Section: New Results
Security in infrastructure-less and constrained networks
WSN security is a major concern and many new protocols are being designed. Most of these protocols rely on cryptography, and therefore require a cryptographic pseudo-random number generator (CPRNG). However designing an efficient and secure CPRNG for wireless sensor networks is not trivial since most of the current source of randomness used by standard CPRNG are not present on a wireless sensor node. We present TinyRNG, a CPRNG for wireless sensor nodes. Our generator uses the received bit errors as one of the sources of randomness. We show that transmission bit errors on a wireless sensor network are a very good source of randomness. We demonstrate that these errors are randomly distributed and uncorrelated from one sensor to another. Furthermore we show that these errors are difficult to observe and manipulate by an attacker.
The need for anonymity in ad hoc networks, typically for military applications, drove several researchers to explore a wide range of techniques that aim to thwarting omni-present attackers and local attackers, given various optimization criteria such as complexity, transmission costs and processing costs.
In the context of anonymity, the goal of an attacker is to gather as much information as possible on the network activities, namely: who is communicating with whom? The problem is highly relevant in ad hoc networks since the open nature of the wireless channel goes in favor of the attacker: it can eavesdrop ``local'' communications and gather the information from the packets themselves, or it can get a ``global'' view of the communications, inferring the information from the traffic patterns.
Several techniques to improve anonymity have been proposed in the literature. They rely basically on multicast or on onion routing to thwart global attackers or local attackers respectively. None of the techniques provide a combined solution due to the incompatibility between the two components. We have developped a novel packet coding technique  that make the combination possible, thus integrating the advantages in a more complete and robust solution.
Our technique has the following characteristics: (1) it combines multicast and onion-based packet encryption to provide both global and local anonymity solutions, putting the two pieces of the complete puzzle together; (2) it makes the packets, and their headers , change at each hop to reduce traceability. This is an inherent property of (unicast) onion routing that cannot be maintained when combined with multicast routing; (3) it leverages the wireless/open nature of the radio channel to add supporting components to make those mechanisms even more efficient in hiding network communications.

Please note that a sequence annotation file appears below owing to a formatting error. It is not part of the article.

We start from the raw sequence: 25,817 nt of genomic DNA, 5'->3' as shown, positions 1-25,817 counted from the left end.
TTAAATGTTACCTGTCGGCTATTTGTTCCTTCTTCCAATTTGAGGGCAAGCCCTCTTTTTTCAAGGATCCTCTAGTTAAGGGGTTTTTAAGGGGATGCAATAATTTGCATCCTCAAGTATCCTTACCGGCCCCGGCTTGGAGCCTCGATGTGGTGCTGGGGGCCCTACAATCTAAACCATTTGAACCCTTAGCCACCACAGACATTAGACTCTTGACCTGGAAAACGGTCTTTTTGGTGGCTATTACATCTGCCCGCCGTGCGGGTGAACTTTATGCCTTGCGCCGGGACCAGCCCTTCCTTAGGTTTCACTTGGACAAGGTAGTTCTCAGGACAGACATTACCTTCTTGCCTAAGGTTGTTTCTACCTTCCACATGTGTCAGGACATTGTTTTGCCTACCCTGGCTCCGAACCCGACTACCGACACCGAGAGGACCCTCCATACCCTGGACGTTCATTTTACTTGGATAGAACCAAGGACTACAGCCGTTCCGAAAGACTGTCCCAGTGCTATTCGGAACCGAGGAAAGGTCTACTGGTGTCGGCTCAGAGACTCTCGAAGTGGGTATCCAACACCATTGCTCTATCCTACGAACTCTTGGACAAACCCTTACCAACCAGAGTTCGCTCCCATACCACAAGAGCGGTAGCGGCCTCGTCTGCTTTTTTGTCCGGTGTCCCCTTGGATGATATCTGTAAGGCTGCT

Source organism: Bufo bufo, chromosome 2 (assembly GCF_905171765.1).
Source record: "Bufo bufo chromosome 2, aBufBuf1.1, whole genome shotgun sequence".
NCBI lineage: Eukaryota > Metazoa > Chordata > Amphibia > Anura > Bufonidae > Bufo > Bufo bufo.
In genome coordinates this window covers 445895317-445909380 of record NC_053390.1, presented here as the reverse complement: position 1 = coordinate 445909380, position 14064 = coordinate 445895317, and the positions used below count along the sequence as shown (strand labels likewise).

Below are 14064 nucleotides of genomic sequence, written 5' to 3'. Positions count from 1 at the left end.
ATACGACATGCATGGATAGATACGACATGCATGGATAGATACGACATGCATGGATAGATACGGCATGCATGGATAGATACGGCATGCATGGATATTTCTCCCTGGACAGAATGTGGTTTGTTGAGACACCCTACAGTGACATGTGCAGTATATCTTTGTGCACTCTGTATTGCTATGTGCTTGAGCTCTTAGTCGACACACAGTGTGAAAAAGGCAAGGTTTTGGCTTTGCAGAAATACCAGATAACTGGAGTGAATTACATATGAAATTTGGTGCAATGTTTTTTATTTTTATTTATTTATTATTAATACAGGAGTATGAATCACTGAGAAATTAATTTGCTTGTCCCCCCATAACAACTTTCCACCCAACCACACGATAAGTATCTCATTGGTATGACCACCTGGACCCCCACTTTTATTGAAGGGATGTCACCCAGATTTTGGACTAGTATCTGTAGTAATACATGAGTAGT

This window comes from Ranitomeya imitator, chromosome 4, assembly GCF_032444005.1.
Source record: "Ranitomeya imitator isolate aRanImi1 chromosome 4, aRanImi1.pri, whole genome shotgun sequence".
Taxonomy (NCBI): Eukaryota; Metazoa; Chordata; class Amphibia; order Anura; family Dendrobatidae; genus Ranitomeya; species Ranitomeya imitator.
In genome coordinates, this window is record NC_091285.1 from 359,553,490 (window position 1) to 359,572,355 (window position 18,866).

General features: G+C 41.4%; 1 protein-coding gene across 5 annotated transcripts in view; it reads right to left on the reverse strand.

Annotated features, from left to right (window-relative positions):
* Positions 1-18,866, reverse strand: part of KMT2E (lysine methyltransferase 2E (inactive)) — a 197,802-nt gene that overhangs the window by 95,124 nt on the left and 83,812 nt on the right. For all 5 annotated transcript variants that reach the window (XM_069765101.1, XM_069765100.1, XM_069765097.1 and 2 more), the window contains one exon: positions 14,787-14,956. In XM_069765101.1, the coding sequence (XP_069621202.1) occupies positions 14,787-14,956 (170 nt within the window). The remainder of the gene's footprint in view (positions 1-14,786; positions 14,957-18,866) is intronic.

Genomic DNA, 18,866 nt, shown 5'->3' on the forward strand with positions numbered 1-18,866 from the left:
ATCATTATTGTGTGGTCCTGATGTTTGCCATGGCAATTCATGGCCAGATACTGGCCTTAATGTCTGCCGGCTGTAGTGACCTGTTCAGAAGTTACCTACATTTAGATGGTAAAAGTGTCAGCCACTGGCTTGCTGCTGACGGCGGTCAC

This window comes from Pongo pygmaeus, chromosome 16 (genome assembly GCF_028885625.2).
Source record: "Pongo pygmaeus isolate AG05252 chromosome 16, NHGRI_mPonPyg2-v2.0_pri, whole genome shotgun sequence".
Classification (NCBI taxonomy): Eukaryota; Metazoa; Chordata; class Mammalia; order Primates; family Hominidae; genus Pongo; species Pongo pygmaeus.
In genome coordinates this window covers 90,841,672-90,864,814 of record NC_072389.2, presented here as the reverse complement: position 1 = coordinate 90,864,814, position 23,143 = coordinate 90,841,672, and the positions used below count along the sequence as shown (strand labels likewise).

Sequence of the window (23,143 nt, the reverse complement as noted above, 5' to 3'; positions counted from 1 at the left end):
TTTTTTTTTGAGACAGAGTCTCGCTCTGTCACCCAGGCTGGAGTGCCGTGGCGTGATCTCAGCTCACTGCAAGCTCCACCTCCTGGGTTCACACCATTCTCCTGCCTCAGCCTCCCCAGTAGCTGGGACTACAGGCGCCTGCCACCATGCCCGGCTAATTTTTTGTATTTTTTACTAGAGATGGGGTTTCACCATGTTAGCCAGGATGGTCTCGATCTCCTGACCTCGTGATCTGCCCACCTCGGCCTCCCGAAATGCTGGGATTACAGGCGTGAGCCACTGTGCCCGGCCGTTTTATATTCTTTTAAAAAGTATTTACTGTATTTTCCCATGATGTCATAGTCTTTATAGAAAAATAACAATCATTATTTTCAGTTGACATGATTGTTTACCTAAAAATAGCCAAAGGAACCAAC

Secure Aggregation and Group Communication in Wireless Sensor Networks
Wireless sensor networks (WSNs) are ad-hoc networks composed of tiny devices with limited computation and energy capacities. For such devices, data transmission is a very energy-consuming operation. It thus becomes essential to the lifetime of a WSN to minimize the number of bits sent by each device. One well-known approach is to aggregate sensor data (e.g., by adding) along the path from sensors to the sink. Aggregation becomes especially challenging if end-to-end privacy between sensors and the sink is required.
We developped a simple additively homomorphic stream cipher that allows efficient aggregation of encrypted data. The new cipher only uses modular additions (with very small moduli) and is therefore very well suited for CPU-constrained devices. We showed that aggregation based on this cipher can be used to efficiently compute statistical values such as mean, variance and standard deviation of sensed data, while achieving significant bandwidth gain.
We have also developped AIE (Authenticated Interleaved Encryption), a new scheme that allows nodes of a network to exchange messages securely (i.e. encrypted and authenticated) without sharing a common key or using public key cryptography. This scheme is well adapted to networks, such as ad hoc, overlay or sensor networks, where nodes have limited capabilities and can share only a small number of symmetric keys. It provides privacy and integrity. An eavesdropper listening to a communication is unable to decrypt it and modify it without being detected. We show that our proposal can be used in wireless sensor networks to send encrypted packets to very dynamic sets of nodes without having to establish and maintain group keys. These sets of nodes can be explicitly specified by the source or can be specified by the network according to some criteria, such as their location, proximity to an object, temperature range. As a result, a node can, for example, send encrypted data to all the nodes within a given geographical area, without having to identify the destination nodes in advance. Finally we show that our proposal can be used to implement a secure and scalable aggregation scheme for wireless sensor networks.
RFID Security/Noisy Tags
We have developped a novel key agreement protocol that can be used between an RFID tag and a reader. Similarly to the famous blocker tag suggested by Juels, Rivest, and Szydlo, our scheme makes use of special tags that we call noisy tags . Noisy tags are owned by the reader's manager and set out within the reader's field. They are regular RFID tags that generate noise on the public channel between the reader and the queried tag, such that an eavesdropper cannot differentiate the messages sent by the queried tag from the ones sent by the noisy tag. Consequently, she is unable to identify the secret bits that are sent to the reader. Afterwards, the secret shared by the reader and the tag can be used to launch a secure channel in order to protect communications against eavedroppers, or it can be used to refresh securely tags' identifiers, as proposed in Molnar and Wagner's solution suited to libraries.